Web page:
Thursday, June 29, 2006

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Senate Telecommunications Bill Update
By: Layne Winklebleck (Free Speech Coalition)
Posted: 6/29/2006

Washington – The Senate Commerce Committee has voted to send a broad telecommunications bill — the Communications, Consumer’s Choice, and Broadband Deployment Act — to the full Senate for a vote. A range of issues are included in the bill, including money for emergency communications, unlicensed wireless devices in the broadcast band, labels for analog TV sets, digital TV and radio content protection and more.

Also attached to the bill is a requirement that commercial Web sites must not place "sexually explicit material" on their home pages upon pain of felony prosecution–and, in addition, they must rate "each page or screen of the website that does contain sexually explicit material" with a system to be devised by the Federal Trade Commission. This part of the bill is in the form of a seven-page amendment by Senator Conrad Burns (R-MT) and is virtually identical to S3499, a bill introduced earlier by Senator Jon Kyl (R-AZ). Both the Burns amendment and S3499 provide for penalties of up to 5-years in prison for non-compliance with the labeling requirements. (In an earlier FSC report we quoted CNET News to the effect that the bill carried a 15-year prison sentence. However, CNET News subsequently amended their report.)

The Burns amendment gives Attorney General Alberto Gonzales what he asked for in April when he proposed a legislative initiative, including mandatory self-rating for commercial adult Internet websites. (See X-Press Report, “Justice Proposes Legislation,” 4/21/06).

The “Communications, Consumer’s Choice, and Broadband Deployment Act” does not include protections for net neutrality. As reported earlier in an Xbiz story by Steve Javors posted on the FSC Website, Democratic amendments to protect net neutrality failed to obtain a majority in the Committee by a vote of 11-11. However, the battle over net neutrality is not over yet. It is by no means clear that there are enough votes on the floor of the Senate to overcome a filibuster and already Senator Ron Wyden has placed a hold on the telecom bill, an informal action that represents a possible intention to filibuster.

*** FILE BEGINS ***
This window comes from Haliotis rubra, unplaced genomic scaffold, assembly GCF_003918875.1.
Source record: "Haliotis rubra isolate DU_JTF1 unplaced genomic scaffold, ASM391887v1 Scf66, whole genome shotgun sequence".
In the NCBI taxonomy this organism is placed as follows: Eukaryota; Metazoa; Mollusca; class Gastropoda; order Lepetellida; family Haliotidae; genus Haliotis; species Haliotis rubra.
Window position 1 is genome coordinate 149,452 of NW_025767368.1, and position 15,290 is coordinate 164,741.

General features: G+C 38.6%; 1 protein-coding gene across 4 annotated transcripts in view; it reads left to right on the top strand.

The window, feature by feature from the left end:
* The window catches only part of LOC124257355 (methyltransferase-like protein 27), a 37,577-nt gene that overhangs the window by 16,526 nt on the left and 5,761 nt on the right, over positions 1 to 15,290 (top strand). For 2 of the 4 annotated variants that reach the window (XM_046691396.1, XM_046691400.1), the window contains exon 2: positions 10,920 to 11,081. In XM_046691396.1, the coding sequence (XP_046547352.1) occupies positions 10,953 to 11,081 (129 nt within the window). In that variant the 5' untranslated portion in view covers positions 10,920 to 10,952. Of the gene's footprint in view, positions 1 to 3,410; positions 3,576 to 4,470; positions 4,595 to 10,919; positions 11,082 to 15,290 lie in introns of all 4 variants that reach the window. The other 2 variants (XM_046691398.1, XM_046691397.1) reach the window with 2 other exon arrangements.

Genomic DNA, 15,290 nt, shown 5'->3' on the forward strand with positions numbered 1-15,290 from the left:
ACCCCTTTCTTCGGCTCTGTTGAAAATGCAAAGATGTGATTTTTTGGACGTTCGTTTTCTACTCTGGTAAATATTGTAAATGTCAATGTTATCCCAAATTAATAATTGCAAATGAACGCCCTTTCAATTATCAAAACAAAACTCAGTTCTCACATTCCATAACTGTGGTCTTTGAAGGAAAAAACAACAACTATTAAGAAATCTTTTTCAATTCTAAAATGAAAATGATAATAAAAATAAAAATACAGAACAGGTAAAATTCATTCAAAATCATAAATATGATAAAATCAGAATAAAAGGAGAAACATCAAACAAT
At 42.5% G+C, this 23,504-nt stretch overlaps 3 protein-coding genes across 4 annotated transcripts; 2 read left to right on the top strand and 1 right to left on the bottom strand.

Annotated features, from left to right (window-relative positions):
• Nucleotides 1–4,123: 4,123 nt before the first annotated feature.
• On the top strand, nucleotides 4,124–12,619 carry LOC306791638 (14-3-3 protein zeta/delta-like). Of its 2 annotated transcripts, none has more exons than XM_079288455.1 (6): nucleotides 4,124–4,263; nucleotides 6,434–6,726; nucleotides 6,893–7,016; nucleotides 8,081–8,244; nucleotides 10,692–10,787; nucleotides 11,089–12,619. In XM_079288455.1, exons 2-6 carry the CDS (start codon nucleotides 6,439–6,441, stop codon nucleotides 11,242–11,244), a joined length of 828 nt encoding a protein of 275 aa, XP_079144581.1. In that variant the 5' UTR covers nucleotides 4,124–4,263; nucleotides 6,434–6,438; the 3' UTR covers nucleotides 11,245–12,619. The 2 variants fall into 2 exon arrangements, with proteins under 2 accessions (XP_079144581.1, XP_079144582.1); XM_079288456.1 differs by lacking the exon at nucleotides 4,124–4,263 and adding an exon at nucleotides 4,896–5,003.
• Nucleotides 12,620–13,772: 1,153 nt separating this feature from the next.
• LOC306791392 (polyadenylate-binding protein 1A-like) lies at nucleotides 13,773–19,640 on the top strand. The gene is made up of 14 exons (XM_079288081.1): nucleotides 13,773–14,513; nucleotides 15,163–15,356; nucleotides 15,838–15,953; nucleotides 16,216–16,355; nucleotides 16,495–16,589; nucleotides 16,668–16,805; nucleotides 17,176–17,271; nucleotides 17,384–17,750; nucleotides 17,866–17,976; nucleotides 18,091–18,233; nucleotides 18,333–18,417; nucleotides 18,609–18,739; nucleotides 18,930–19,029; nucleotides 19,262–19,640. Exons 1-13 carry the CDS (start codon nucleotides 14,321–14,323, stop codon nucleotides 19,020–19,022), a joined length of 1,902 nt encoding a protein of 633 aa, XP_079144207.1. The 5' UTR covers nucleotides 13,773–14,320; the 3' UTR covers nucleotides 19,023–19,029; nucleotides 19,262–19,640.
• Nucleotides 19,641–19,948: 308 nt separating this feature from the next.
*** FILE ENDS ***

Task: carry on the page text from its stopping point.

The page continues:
“Without a clear policy preserving the neutrality of the Internet and without tough sanctions against those who would discriminate, the Internet will be forever changed for the worse,” said Wyden.

 “The large interests have made it clear that if this bill moves forward, they will begin to discriminate,” said Wyden, adding, “A Verizon Communications executive has called for an ‘end to Google’s free lunch.’ A Bell South executive has said that he wants the Internet to be turned into a ‘pay-for-performance marketplace.’ What they and other cable and phone company executives are proposing is that instead of providing equal access for everyone to the same content at the same price, they will set up sweetheart arrangements to play favorites. Without net neutrality protections, this bill is bad news for consumers and anyone who today enjoys unlimited access to all of the Net’s applications, service and content.”

Opponents to net neutrality protections in the telecom legislation cite free market issues.  Said Christopher Wolf in an ABC news editorial:

 “If [net neutrality] passes, Amazon and other big online companies would gain a billion-dollar loophole to escape paying their portion of the huge deployment costs necessary for tomorrow’s Internet.

 “If you want to understand why these companies (Amazon, Google, Microsoft et al) are pushing so hard for these regulations, consider what tomorrow’s Internet is going to look like. You’ll enjoy movies, high-def TV, 3-D gaming, and other data-rich services zipping into your living room. Doctors will watch and give real-time advice during surgeries thousands of miles away. Distance education will blossom.

“However, the lynchpin of all these benefits is a cutting-edge communications system. Deploying this system is exceedingly expensive – tens of billions of dollars – and America is already far behind many other nations.”

The question for adult entertainment, of course, is whether the telecom giants can be trusted when it comes to controversial forms of Internet speech. On the positive side, the “Communications, Consumer’s Choice, and Broadband Deployment Act” (See above) does include the “Internet Consumer Bill of Rights,” which was added by Committee Chair Ted Stevens (R-AK) and which may help protect against overt censorship of adult entertainment. (See our earlier FSC report) But the Internet Consumer Bill of Rights relies on the Federal Communications Commission for oversight and enforcement. That is hardly encouraging, judging from the abominable FCC record in recent years of pandering to right-wing groups when it comes to broadcast indecency.



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